Thursday, February 13, 2020

Do We Ever Learn?

   One would think if you have lived into your 80's you would have learned to avoid perilous situations.  However, when it comes to skiing, I still have a lot to learn.   My avid pursuit of skiing sometimes overwhelms my common sense.  I wonder if that is true for other geezer skiers?  Probably many of them have more sense than I do.
    Case in point is my ski adventure today.  I have been wanting to go to a change of venue at Toggenburg Ski Area in lieu of my usual day at Greek Peak.   Over night we had a snowfall of several inches of fairly wet stuff.  In my stupidity I thought that it would be skiable.  Several of my companions decided to bow out of the excursion so the intrepid Tim was the youngster that joined me. 
   After donning boots and gearing up we headed up the slope.  Although the snow was wet the skis were not sticking.  However,  this geezer  immediately became tentative and  I  found I was having a tough time turning even though I really had the right skis for the conditions.   Unfortunately I really didn't have it and had an early but mild crash.   Tim helped me unlatch the boots and I was able to collect myself enough to get down the slope.  A one and done day.
      I hope I have learned enough of a lesson from today to know when fold them and avoid going beyond my capability.    I should be thankful, that I can still participate in the sport at my age.    But I still have some of that  20 year old invincibility that drives me to do foolish things.

Saturday, February 8, 2020

Ski Lift Evacuation- The Unexpected Experience

    A few days ago I wrote a piece about taking things for granted after we had a water shut down in our home.  In that blog I mentioned how we take for granted that the ski lift is going to get us to the top again and again without a hitch.  Wow!  Would you believe a few days later I experienced my first lift failure in over 50 years on the slopes.  Today I was stranded with two companions in my chair on the lift for over an hour until we were safely and efficiently evacuated by the Greek Peak staff and Ski Patrol.  When the lift stopped and then began to freewheel backward, I did have a moment of gut wrenching panic.  Thankfully the safety brake kicked in and we were brought to a halt.  Friend Tim and wife Anne were near the top and noted it was apparent quick action by the lift attendant that brought things to a safe halt.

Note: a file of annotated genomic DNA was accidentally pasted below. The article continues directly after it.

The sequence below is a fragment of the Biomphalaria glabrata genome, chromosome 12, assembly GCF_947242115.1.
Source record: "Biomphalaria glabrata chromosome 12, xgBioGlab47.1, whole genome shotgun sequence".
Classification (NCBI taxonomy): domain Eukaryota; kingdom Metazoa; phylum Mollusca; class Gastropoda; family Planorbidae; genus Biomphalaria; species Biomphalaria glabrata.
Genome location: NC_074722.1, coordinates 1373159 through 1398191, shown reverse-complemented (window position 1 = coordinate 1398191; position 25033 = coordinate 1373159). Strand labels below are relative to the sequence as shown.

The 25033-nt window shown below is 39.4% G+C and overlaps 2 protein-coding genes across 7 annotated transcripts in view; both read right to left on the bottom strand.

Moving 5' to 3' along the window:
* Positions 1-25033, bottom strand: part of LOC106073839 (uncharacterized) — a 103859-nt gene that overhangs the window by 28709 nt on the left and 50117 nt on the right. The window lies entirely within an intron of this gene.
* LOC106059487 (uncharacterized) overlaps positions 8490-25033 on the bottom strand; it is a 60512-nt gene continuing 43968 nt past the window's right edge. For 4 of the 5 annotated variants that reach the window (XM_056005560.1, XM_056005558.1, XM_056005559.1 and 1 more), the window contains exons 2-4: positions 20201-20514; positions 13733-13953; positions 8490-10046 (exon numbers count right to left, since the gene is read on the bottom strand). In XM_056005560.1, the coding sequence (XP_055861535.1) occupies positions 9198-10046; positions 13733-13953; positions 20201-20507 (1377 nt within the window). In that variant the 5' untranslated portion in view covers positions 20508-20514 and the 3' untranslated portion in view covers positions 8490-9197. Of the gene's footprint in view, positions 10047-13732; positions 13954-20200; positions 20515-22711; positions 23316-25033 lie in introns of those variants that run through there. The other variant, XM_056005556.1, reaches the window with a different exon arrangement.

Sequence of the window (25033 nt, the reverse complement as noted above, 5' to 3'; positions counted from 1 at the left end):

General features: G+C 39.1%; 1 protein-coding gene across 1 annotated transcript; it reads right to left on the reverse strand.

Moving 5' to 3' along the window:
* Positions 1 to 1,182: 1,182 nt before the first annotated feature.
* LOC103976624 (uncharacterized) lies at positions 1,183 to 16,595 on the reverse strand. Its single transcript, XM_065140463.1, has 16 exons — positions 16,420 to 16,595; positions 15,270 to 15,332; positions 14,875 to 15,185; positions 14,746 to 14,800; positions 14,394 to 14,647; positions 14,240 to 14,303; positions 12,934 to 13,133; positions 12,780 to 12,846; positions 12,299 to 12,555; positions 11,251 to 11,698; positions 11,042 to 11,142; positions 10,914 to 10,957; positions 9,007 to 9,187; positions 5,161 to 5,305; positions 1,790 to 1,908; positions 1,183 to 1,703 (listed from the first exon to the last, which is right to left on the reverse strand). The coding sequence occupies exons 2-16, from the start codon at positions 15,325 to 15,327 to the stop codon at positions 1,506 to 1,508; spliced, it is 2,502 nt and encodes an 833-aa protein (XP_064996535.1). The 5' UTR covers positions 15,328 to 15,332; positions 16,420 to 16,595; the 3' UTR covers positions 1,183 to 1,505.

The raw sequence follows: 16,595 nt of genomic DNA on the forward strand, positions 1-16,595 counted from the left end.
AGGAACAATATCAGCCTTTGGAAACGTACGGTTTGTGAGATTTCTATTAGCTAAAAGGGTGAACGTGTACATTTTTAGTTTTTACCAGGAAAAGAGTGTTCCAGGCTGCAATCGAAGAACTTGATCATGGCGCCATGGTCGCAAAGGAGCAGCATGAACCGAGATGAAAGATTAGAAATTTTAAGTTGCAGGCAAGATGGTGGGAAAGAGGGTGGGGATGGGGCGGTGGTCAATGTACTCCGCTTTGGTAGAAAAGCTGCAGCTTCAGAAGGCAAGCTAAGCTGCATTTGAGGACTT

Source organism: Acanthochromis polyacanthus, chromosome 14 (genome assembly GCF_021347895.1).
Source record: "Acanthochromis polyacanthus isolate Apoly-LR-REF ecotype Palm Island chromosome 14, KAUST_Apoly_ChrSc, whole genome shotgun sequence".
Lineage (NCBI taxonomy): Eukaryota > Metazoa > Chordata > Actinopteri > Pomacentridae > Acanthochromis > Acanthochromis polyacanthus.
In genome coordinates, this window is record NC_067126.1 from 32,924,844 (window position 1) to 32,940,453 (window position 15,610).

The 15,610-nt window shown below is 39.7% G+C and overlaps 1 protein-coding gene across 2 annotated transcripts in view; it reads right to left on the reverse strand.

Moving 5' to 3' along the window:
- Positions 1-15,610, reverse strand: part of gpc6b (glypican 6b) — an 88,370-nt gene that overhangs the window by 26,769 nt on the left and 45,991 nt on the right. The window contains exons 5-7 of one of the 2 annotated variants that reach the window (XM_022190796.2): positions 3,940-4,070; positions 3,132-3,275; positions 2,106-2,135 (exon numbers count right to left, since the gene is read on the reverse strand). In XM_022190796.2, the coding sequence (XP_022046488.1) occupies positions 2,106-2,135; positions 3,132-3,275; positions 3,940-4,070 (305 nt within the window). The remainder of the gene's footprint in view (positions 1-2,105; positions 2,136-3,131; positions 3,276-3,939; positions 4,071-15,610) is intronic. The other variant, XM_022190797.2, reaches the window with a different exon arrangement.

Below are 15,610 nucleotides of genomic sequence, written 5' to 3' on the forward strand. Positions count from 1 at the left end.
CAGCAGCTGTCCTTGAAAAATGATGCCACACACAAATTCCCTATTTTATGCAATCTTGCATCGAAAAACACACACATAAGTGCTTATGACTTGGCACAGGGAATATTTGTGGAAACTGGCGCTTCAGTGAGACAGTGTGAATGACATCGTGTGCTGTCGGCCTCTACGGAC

The photos below give you a sense of what happened as during the evacuation.  Kudos to the staff and Ski Patrol at Greek Peak for rapid response and a calm and effective guidance for all of use as we were lowered to the slope.  For the younger riders it was fortunate there were companions that helped them with the evacuation procedure.  When I landed, I challenged the rescuers find anyone on the lift that was older than my 84 years.  I have yet to hear!
      I could not have had a better set of companions on our chair.  We swapped stories and generally developed a unique collegial relationship.   For three people who had never met before, it was delightful endorsement of the collegiality of skiers as a rule.  There is a unique bonding that takes place when you are mutually facing and crisis or emergency.  Dianne and Graham are pictured below.  Dianne who was the brave first one to be lowered, photographed both Graham and me. 
        We were provided with a shuttle for transport to the lodge. However, Graham has driven to the bottom of the lift, so he kindly transported Dianne and me back to headquarters.   We bid adieu and I enjoyed coffee and warm up with friends Tim and Anne.   Thanks to  texting Tim and I were in communication during our ordeal!
       Not problem for finding inspiration for writing this blog!
Youngster Lowered Ahead of Us

Dianne and Graham

Me Midair Shortly After Launch

Approaching Landing

Successful Landing
    

Monday, February 3, 2020

Taking Things for Granted

     We were shocked recently to have a failure of our municipal water system.  All of of a sudden there was no water flow and our neighbors were exchanging panic calls wondering what was going on.  Our outage was about the time we were preparing dinner so anything you handle in food prep would normally require some hand washing.   Oh how much we take for granted the delivery of water, gas and electricity.  It was a reminder how much we are blessed with the reliability of these systems.
     This got me to thinking about the things I take for granted in my skiing life.   For one thing, I expect to safely ski everyday without any minor or major catastrophe.  However, this past Friday I had the unexpected crash on a slope that I have skied a thousand times.   The crash was precipitated by glue like snow under a leaking snow maker!   This year we have had a plethora of snow makers operating on open slopes.    We know that these areas can be treacherous and  we have our antennas tuned to avoiding gotchas!  Perhaps we get too complacent thinking we have all under control.   Too much taking it for granted that we will always succeed.